Partner Zoe Akins

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Image result for Jobyna HowlandJobyna Howland (March 31, 1880 – June 7, 1936) was an American stage and screen actress. Born to a Civil War veteran named Joby Howland (who at age 11 was one of the youngest enlistees in the conflict) and his wife Mary C. Bunting, she was given the feminine version of her father's name. Tall, regal and beautiful, red-haired Howland was one of several models for Charles Dana Gibson's famous sketching The Gibson Girl.[1]

Howland made her first appearance on the New York Stage in 1899 managed by Daniel Frohman. During her long theatrical career, she apprenticed everything from drawing room farces to musical comedies always seeming to play the other woman, a best friend's pal or a distant cousin. She didn't achieve the kind of stardom of other beautiful actresses such as Elsie Ferguson, but was content to play the amiable and much needed support so vital in numerous Broadway productions.[2]

She decided to try her luck in film and moved to a Frank Lloyd Wright bungalow in Beverly Hills which was maintained by Hernando, a Navajo servant who liked to sample Howland's makeup. [3] She appeared in a few silent pictures, but this medium did not seem to suit her booming, direct and distinct voice. In sound films, she typically played the kind of roles she had mastered on the stage, the domineering but dependable support. Her appearances in the comedies of Bert Wheeler & Robert Woolsey are some of her best known.

Howland was married once to Arthur Stringer (married 1903) but the marriage didn't last and was dissolved (1914). She bore no children. For many years, up to the end of her life, she was the life partner of Broadway playwright Zoe Akins. According to Anita Loos, the two squabbled often, "But such gibes actually held the key to their devotion." [8] Their home bustled with famous folk: in addition to Arzner, where was Ethel Barrymore, Judith Anderson, Gilmor Brown, Billie Burke, Peggy Wood, W. Somerset Maugham, and George Cukor. Writing about his first visit to the film colony in Vogue in 1931, Cecil Beaton singled out for distinction "the house shared by Misses Zoe Akins and Jobyna Howland, full of the most exquisite objects, full of charming and literary personalities.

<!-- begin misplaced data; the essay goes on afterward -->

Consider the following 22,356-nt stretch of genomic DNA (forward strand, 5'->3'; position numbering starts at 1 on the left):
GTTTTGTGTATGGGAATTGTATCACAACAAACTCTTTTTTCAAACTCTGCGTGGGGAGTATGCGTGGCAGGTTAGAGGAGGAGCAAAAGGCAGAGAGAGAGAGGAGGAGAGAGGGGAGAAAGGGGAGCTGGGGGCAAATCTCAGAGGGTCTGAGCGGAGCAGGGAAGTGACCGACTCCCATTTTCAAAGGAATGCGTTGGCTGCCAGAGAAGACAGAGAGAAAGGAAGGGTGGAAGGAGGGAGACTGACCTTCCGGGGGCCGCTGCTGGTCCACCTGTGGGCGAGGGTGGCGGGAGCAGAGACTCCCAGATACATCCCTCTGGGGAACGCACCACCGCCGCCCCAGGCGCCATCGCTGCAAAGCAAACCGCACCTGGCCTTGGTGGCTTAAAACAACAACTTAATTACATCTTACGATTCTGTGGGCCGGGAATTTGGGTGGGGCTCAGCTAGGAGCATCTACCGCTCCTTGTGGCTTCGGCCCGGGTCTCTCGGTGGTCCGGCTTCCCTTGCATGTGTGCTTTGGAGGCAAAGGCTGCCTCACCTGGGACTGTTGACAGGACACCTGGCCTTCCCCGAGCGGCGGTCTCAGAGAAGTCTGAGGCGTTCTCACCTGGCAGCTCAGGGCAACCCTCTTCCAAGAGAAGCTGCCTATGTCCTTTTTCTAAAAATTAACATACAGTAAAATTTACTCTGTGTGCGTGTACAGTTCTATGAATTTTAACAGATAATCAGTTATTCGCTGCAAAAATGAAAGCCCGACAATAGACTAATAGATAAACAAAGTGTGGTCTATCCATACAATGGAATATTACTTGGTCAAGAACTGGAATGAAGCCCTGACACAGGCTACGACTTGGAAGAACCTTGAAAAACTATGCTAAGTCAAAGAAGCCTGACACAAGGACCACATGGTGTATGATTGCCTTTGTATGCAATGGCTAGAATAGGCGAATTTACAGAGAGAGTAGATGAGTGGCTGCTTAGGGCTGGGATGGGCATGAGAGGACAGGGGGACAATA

Zoe gave her friend's career a boost in 1922 when she wrote "The Texas Nightingale" especially for her. Joby scored terrificc reviews playing the part of a temperamental opera diva. A few years later, when Zoe's health caused her to move to California, Joby followed. Letters from friends reveal the depth of devotion between them. One of their closest friends was the Austrian filmmaker and stage director Leontine Sagan, whose film Madchen in Uniform (1931) caused an international uproar for its frank, sympatethic depiction of a lesbian love story. Tellingly, Sagan would write to Akins of how much she admired her relationship with Joby.

In March 1932, she married Hugo Rumbold (in the last year of his life), a British painter and set designer. He was from an old British aristocratic family, the brother of the ambassador to Berlin, and about as effete as they come. "Zoe just loved saying, "You know, my sister-in-law is Lady Rumbold,"" said her firiend Elliot Morgan. "Oh, yes, the marriage to Hugo was one of convenience, Zoe's convenience in becoming an aristocrat." They were married at Zoe's home in Pasadena, with a reception hosted by Noel Coward, George Cukor, William Haines, and Tallulah Bankhead. After the marriage, of course, Joby and Zoe no longer lived together, with Joby taking a home in Beverly Hills. There, she pointedly told an interviewer her only companion was a Pomeranian she'd namaed Zoe. Billie Burke, around the time of her affair with Dorothy Arzner, wrote to the new bride urging her to find happiness with Hugo. He was someone, Burke said, who could appreciate and understand her. But in November, Rumbold wrote in frustation that he had expected an idyllic married life, but he'd discovered instead that his wife wrote better love scenes for the screen than she did for her own husband. Just a few days after he sent this letter, poor Hugo was dead. Reports of the cause of death varied from a heart attack to lingering injuries he'd sustained in WWI.

Soon the papers were back to reporting that Zoe and Joby showed up "arm-in-arm" at Hollywood functions. In 1935, Joby starred in Zoe's play "O Evening Star," based on the life of Marie Dressler. It came close to being an all-gay production: Zoe, Joby, the director Leontine Sagan, scenic designer Stewart Chaney, and at least one actor in the cast, Zoe's food chum Anderson Lawler.

Howland was found dead on the kitchen floor of her home in 1936. Police said death apparently was caused by heart disease. Zoe was listed among her survivors as her "intimate friend", seated in a "place of honor" at the funeral. Leontine Sagan would write of being touched by Zoe's care for Joby at the end.

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